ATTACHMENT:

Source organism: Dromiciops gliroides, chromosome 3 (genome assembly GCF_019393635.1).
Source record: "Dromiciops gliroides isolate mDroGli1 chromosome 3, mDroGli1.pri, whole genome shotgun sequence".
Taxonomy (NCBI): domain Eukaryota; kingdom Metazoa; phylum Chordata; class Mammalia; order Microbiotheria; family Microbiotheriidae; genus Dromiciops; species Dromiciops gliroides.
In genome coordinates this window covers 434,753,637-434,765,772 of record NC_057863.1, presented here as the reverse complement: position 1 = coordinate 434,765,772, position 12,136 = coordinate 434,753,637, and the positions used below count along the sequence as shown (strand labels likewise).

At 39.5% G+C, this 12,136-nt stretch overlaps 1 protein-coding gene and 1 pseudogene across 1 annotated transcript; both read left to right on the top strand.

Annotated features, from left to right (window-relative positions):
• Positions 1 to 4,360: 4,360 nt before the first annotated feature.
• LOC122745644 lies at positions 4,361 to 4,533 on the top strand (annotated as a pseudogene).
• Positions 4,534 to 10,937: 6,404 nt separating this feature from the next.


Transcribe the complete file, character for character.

Source organism: Dromiciops gliroides, chromosome 3 (genome assembly GCF_019393635.1).
Source record: "Dromiciops gliroides isolate mDroGli1 chromosome 3, mDroGli1.pri, whole genome shotgun sequence".
Taxonomy (NCBI): domain Eukaryota; kingdom Metazoa; phylum Chordata; class Mammalia; order Microbiotheria; family Microbiotheriidae; genus Dromiciops; species Dromiciops gliroides.
In genome coordinates this window covers 434,753,637-434,765,772 of record NC_057863.1, presented here as the reverse complement: position 1 = coordinate 434,765,772, position 12,136 = coordinate 434,753,637, and the positions used below count along the sequence as shown (strand labels likewise).

At 39.5% G+C, this 12,136-nt stretch overlaps 1 protein-coding gene and 1 pseudogene across 1 annotated transcript; both read left to right on the top strand.

Annotated features, from left to right (window-relative positions):
• Positions 1 to 4,360: 4,360 nt before the first annotated feature.
• LOC122745644 lies at positions 4,361 to 4,533 on the top strand (annotated as a pseudogene).
• Positions 4,534 to 10,937: 6,404 nt separating this feature from the next.